Madrigal-Ballestero R.,Tropical Agriculture Research and Higher Education Center | Schluter A.,Leibniz Center for Tropical Marine Ecology | Claudia Lopez M.,Pontifical Xavierian University
Marine Policy | Year: 2013

This paper presents an empirical analysis of the factors that determine individual compliance with a locally devised set of rules for harvesting and selling marine turtle eggs, as well as for protecting the turtles and their hatchlings. Individuals who violate the rules receive a monetary penalty, which implies a reduction in the income from sale of eggs. While some individuals do not have income reductions due to infractions, others have reductions of up to 40% of the total income. Using written records of deductions due to sanctions between May 2008 and May 2010 and information from a survey of 108 local turtle egg harvesters, the paper presents the results of econometric analyses of factors that influence the amount of fines received by individuals. The results suggest that individual dependence on the income from sale of eggs, perceptions of rules and their legitimacy, and demographic factors such as age and gender are all important factors explaining rule breaking behavior. The findings also highlight new threats to the long-term survival of local institutions responsible for protection of marine turtles and their sustainable consumptive use. © 2012 Elsevier Ltd. Source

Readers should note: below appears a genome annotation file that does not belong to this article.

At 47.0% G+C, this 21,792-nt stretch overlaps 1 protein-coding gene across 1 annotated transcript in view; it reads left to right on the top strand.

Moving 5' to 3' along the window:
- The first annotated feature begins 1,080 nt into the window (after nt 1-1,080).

Bouroncle C.,Tropical Agriculture Research and Higher Education Center | Finegan B.,Tropical Agriculture Research and Higher Education Center
Biotropica | Year: 2011

Edge effects along tropical forest-pasture margins are thought to cause a shift toward early successional characteristics of the understory forest vegetation. We tested this idea by sampling vegetation at five forest sites in northeast Costa Rica each of which had edges that were established over 20yr earlier. Four of these sites had been selectively logged. We sampled woody plants >0.2 and ≤1.3m height in 54m 2 within 0.2ha plots at edges (N=14), and at 150m (N=11) and 300m from edges (N=9). Composition and diversity did not vary with edge distance. Abundance of tree regeneration, mainly of canopy and emergent species, increased at edges. Abundance of lianas and slow-growing tree species did not differ significantly across the sampling locations. Weighted mean wood density varied little, with a reduction at edges for canopy species. Palms were less abundant at edges, but not less species rich. At edges, these plant assemblages maintain many of the characteristics of forest interior vegetation, though the changes observed may indicate ongoing functional change. Degradation of forest-pasture edges is not a universal feature of tropical forest fragmentation, and forests with high rates of natural turnover might have a high capacity to maintain themselves within forest edges alongside pasture. © 2011 The Author(s). Journal compilation © 2011 by The Association for Tropical Biology and Conservation. Source

Discover hidden collaborations